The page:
Scientists make lions friendlier by using ‘Love Hormone’

Lions are a herd species, but in reality, male lions are quite lonely, because they always have to protect their territory alone, so their personalities are quite aggressive and will react quickly. fiercely when there are strange lions approaching.

Although their drastic response is well suited to the need to live in the wild, scientists see it as a challenge to study and eliminate for lions living in the reserve or in naturally controlled captivity.

Scientists Make Lions More Friendly Using

Scientists have demonstrated that the “love hormone” oxytocin has a positive effect on the attachment of large cats in captivity. Lions tend to become aggressive when introduced to other lions in captivity, but according to new research results, spraying a little oxytocin up their noses can make the animals worse. This breast has become more friendly. Conservation efforts can be driven by these key interests as big cats are increasingly forced to live together in sanctuaries.

Recently, a group of researchers shared part of their work with lions in a wildlife reserve in Dinokeng, South Africa, they found that with a certain dose of ” “love hormone” oxytocin through the nose, the lions here will become gentler, less aggressive, accordingly their encounters or contact with strange lions will also become more peaceful. and less life-threatening.

Jessica Burkhart, first author of the paper and expert in the Department of Ecology, Evolution and Behavior at the University of Minnesota, USA, said: “I’ve always loved lions. I joined the study because I was tired of testing animal brains in the lab and wanted to study them in real life.“.

Scientists Make Lions More Friendly Using

In mammals, oxytocin is the key molecule that strengthens social bonds. It arises inside a mother’s brain when looking into her children’s eyes, promoting feelings of happiness and well-being. Scientists from different regions have found similar effects for other species. For lions, this hormone can help bond unfamiliar lions after they’ve been released from abusive conditions, such as zoos or circuses in a war zone, and then placed in conservation areas.

The researchers reported that 23 lions given this method seemed to immediately show signs of calming down and generally became more tolerant and less aggressive towards other lions.

Burkhart reported saying: “You can see that their aggressive features seem to disappear in an instant, they go from wrinkled and aggressive faces to this completely calm demeanor.“.

To provide data on the drug’s effectiveness, the team brought in a favorite toy for the lions to play with. Usually, lions will keep a distance of about 7 meters from each other, even if there is a pumpkin to lure them. However, when the lions were given oxytocin they tended to come closer together, now they are only 3.5 meters apart.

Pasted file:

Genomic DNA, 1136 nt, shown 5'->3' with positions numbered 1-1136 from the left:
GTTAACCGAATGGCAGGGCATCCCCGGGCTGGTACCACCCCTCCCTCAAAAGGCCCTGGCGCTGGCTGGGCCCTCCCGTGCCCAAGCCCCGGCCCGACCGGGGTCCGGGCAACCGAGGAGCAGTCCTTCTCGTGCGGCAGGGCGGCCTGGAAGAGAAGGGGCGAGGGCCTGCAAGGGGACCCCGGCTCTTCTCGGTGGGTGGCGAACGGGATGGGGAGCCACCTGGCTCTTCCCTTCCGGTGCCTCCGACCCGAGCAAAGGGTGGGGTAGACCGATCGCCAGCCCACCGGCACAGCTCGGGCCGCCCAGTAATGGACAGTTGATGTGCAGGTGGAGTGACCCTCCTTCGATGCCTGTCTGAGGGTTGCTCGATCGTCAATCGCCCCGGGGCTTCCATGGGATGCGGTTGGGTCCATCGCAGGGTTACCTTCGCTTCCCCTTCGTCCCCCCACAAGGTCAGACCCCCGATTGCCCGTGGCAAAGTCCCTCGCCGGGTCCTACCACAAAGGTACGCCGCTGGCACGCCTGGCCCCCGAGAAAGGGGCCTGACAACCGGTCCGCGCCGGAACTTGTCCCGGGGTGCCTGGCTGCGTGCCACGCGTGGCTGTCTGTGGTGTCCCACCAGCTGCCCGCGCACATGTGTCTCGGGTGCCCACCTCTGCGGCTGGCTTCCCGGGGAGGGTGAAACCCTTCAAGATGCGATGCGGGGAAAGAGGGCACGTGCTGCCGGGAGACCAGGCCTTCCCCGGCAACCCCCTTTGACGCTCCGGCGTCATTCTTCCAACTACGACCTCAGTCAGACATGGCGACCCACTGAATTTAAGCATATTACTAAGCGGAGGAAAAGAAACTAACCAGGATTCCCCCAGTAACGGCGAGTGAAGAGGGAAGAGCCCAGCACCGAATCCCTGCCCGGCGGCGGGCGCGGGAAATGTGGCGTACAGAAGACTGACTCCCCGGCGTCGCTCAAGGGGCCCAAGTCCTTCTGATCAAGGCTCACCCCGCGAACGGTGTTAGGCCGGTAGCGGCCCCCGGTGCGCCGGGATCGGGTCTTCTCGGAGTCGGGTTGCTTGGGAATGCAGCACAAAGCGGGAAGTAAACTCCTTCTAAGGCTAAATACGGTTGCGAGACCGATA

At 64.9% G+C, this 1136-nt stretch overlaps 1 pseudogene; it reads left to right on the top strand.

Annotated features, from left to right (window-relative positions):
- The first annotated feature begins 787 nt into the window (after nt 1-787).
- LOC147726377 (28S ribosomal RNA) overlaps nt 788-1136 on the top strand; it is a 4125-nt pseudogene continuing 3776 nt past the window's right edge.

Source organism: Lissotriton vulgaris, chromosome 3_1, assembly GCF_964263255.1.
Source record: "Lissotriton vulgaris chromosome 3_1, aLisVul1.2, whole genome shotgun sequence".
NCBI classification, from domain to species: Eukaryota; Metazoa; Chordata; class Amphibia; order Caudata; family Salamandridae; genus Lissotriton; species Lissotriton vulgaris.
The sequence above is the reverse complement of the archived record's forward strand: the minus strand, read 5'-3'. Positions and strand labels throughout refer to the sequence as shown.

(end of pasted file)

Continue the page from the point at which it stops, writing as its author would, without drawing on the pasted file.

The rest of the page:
Scientists Make Lions More Friendly Using

Working at the Dinokeng Wildlife Sanctuary during the summers of 2018 and 2019, Burkhart and his colleagues at the University of Minnesota performed an experiment that used bits of raw meat to lure lions into fences. , and also try to give them oxytocin inhalation. This hormone must be sprayed directly through the nose, with a device similar to an antique perfume bottle so it can be delivered straight to their brains. As a result, after the experiment was carried out, 23 lions injected with this hormone became more gentle with others in their space.

However, when there is food, love seems to disappear completely. Even when used “Love Hormone”, the lions still show aggression when intruders get too close to their meal.

Trying to make the lions living in the area closer to each other is not only beneficial in cases of captivity. With growing populations, lions are often moved to fenced reserves from their original territories. Therefore, it becomes easier and more frequent for unfamiliar lions to meet each other.

Scientists Make Lions More Friendly Using

Oxytocin is a mammalian hormone that plays a role in the production of feelings of love. It is involved in creating emotional awareness and social attachment, and is believed to play a part in the formation of trust between people. It’s what makes the mother-child bond so powerful, so it’s also known as the “cuddle chemical” and “love hormone”. But it has also been found that males of many other animals respond similarly to oxytocin during paternity. chn

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